Most law firms find that they are quite different now in the way they do things, from what they were five or ten years ago. In this article, Nick examines the impact of changing conditions on culture and considers whether leaders can control culture as the firm grows. Practical suggestions and steps are summarised to ensure that fine rhetoric is matched by partner behaviour
For many firms, partner compensation has long been managed in isolation from the firm’s overall business strategy, which is primarily focused on external factors, such as markets and clients. But, by aligning compensation models with strategic objectives, firms will be far better equipped to achieve their goals. Nick suggests four main ways in which a Compensation and Rewards System can support the firm’s strategic direction and goals.
The development of partners requires them to have an advanced set of life & business skills in order to be owners and managers of their law firms and at the same time to become trusted and valued legal advisers to their clients. This article (October 2010) first appeared in the New Law Journal and sets out how partners should develop additional skills
An important feature of law firm leadership is to try to understand what it is that inspires and interests your people. This White Paper suggests that partners can be bracketed according to their orientation towards performance and their attitudes towards altruism.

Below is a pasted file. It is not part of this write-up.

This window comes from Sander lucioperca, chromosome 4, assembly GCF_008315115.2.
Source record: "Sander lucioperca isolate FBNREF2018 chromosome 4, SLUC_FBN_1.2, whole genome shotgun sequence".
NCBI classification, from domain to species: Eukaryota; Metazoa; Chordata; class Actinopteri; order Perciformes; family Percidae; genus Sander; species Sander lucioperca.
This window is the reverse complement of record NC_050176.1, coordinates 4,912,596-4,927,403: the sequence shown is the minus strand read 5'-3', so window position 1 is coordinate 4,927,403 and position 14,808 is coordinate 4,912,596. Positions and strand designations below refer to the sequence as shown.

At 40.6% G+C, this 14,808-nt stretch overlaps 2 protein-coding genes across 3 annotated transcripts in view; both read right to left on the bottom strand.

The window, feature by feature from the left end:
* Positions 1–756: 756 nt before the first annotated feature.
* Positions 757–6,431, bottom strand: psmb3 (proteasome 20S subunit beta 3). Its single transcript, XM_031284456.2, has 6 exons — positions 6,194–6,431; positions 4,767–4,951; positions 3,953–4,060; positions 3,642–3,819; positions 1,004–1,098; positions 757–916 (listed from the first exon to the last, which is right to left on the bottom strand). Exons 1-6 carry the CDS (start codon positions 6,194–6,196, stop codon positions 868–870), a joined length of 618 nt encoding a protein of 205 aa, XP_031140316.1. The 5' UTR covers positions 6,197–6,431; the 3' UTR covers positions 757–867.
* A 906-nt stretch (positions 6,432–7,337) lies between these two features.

The ‘First 100 Days’ for any managing partner may be challenging but life tends to get even harder during ensuing periods in office. Managing partners often find that they have been selected or elected with a mandate to deal with short term problems which need no more than competent administrative skills to solve. After their initial honeymoon period, they then need to develop leadership skills to succeed in taking the firm further forward and to deal with resurfacing longer term issues. This article helps leaders to focus on leadership skills for the long haul and to convert from well-paid administrators into true leaders
Effective leadership can help a law firm to thrive, but it relies on not only suitable management structures, but also appropriate management styles, and aligning the two to achieve results. In this article August 2010) – which first appeared in Managing for Success – Nick shows you how to get the balance right in law firms